Home World News Prisons disguised as shelters: the background of the ill-treatment behind the tragedy at a migrant center in Mexico

Prisons disguised as shelters: the background of the ill-treatment behind the tragedy at a migrant center in Mexico

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Prisons disguised as shelters: the background of the ill-treatment behind the tragedy at a migrant center in Mexico

Luisa thought she had entered an office to regularize her stay in Mexico, but suddenly she was arrested. The deaths of 39 migrants in one such facility revealed yet another outrage against those trying to reach the United States.

“That is an underground prison, a detention center, as if one were a criminal,” says Venezuelan Luisa Jiménez in Ciudad Juárez, on the border with the United States.

She refers to the facility where she was held months ago in Tuxtla Gutiérrez (southern Chiapas), where according to her she was taken on the promise that she would obtain a permit to stay in Mexico before applying for asylum in the United States. Actually They told him he had to leave the country.

Migrants sleep outside a detention center which caught fire days ago, killing 39 migrants.  Photo: Guillermo Arias/AFP

Migrants sleep outside a detention center which caught fire days ago, killing 39 migrants. Photo: Guillermo Arias/AFP

“It’s a disgusting place,” adds the 56-year-old woman, describing conditions similar to those in downtown Ciudad Juárez, where a fire killed 39 migrants locked up in a cell that -according to the prosecutor’s office- no agent even tried to open.

This tragedy was unleashed last Monday night when a migrant set fire to the mattresses amid a protest over possible expulsion, according to authorities.

Several they had been intercepted on the street where they asked for money, sold objects or cleaned cars, even with the offer of residence permits.

“There are no fire extinguishers, smoke detectors. yes, there are cameras“, says Nicaraguan Moisés Chávez, 41, who was detained in the same cell just a week ago, a smelly place of 84 square meters where officers treat migrants with contempt, according to his description.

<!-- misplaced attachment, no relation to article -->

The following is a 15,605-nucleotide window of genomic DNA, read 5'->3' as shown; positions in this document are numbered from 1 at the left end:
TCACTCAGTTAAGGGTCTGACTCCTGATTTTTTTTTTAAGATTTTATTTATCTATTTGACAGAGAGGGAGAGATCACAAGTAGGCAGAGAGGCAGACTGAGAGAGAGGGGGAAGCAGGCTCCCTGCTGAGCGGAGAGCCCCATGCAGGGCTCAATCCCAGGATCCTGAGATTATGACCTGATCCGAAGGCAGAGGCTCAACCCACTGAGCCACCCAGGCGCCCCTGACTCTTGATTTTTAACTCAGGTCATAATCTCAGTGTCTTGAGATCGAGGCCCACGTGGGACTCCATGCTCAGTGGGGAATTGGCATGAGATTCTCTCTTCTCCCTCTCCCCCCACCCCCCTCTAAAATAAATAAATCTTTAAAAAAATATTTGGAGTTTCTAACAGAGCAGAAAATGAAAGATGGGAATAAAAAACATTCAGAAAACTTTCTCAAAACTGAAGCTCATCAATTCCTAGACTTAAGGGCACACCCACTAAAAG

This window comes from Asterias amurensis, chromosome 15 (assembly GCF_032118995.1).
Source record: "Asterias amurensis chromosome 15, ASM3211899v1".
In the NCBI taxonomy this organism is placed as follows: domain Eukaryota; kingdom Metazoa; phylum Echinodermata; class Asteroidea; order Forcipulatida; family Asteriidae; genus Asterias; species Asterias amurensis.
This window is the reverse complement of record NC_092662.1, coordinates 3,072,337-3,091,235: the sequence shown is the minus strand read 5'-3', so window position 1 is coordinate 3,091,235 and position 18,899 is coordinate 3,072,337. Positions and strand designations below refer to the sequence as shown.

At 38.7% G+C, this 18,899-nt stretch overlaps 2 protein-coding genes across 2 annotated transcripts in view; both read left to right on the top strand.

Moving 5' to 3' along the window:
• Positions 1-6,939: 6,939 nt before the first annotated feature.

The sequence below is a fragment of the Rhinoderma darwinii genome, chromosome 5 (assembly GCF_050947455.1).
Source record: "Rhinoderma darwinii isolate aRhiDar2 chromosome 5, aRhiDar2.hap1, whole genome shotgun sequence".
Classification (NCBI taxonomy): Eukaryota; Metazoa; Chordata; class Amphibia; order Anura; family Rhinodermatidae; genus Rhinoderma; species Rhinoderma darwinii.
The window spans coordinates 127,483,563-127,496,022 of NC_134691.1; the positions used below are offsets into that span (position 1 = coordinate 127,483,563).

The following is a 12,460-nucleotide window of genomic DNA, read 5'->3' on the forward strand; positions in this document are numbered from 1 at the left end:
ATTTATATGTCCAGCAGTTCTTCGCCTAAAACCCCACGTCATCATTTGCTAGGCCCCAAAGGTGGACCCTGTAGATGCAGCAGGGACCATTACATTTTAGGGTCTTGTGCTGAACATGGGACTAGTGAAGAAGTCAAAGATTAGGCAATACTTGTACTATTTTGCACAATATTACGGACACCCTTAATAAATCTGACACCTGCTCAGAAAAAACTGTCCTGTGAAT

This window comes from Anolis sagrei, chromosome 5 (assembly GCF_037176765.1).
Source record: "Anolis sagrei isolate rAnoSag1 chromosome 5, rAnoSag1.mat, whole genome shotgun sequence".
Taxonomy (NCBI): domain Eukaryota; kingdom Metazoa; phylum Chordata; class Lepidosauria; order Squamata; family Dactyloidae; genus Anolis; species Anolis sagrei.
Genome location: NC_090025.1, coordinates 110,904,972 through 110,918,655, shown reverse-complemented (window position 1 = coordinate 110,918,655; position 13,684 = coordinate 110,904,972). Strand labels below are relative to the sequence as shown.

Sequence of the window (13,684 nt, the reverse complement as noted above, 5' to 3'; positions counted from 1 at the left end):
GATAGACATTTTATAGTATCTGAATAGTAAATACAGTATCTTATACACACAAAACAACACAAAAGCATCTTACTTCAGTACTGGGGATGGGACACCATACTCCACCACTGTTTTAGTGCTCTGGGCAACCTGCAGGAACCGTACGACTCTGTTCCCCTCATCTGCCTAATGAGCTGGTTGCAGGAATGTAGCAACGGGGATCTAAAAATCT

It was the second time he was taken to that unit of the National Migration Institute (INM), in the eye of the storm due to the accident in which 18 Guatemalans, 7 Salvadorans, 7 Venezuelans, 6 Hondurans and a Colombian died.

Bass suspicion of murderthe court issued arrest warrants for three INM officials, two private guards and the migrant who allegedly started the fire.

The camera images referred to by Moisés revealed the moment the fire broke out, without INM agents or private guards evacuating the 68 detainees.

Assistance centers abroad

On paper, these types of structures are service and reception centers for foreigners who cannot prove their legal stay in Mexico.

But “they treat you like a prisoner there,” says Venezuelan Yusleidy García, detained in the temporary stay in Ciudad Juárez. Women and men are locked up in separate facilities.

“I spent the night in the cold, they take away all your possessions. In the cell where I was there were 150 people “of various nationalities, she denounces.

These conditions contrast with the rules for these places issued by the government in 2012, which order proper nutrition, hygiene protocols, as well as “protection and protection of people and property” in the event of riots.

In temporary stays – like that of the fire – migrants cannot stay more than seven days.

Some are transferred to immigration stations, where the stay must not exceed 15 days to resolve their situation and receive legal assistance, and may also be deported.

Despite being taken with the promise of residence permits, the migrants questioned by AFP say they are actually receiving notifications to leave Mexico within 10-30 days.

According to Amnesty International, authorities detained at least 318,660 people in immigration facilities in 2022 and deported around 106,000. including minors.

It is necessary “to put an end to this mechanism which has caused innumerable damage, and also torture and cruel, inhuman and degrading treatmentthousands” of migrants, denounced the organization after the fire.

“Immigration stations are not ‘shelters’, but detention centres, and people are not ‘housed’ there, but deprived of their freedom”, accused the NGO, alluding to the statements of Mexican President Andrés Manuel López Obrador.

After the catastrophe, the United Nations office in Mexico recalled that the Global Compact for Safe, Orderly and Regular Migration prohibits arbitrary detentions and calls for legal detentions to last as short as possible.

Other international standards support alternatives to arrest, the UN recalled.

Luisa was detained for two days, after a long journey in which she tells about it slept next to the corpses of migrants in the Darien jungle, between Colombia and Panama, and ate what others threw away.

Outraged that she ended up in jail when just seeking time off, she confronted an officer with a question: “Is it a crime to migrate?”. “She turned her back on me and walked away,” she recalls.

AFP extension

ap

Source: Clarin

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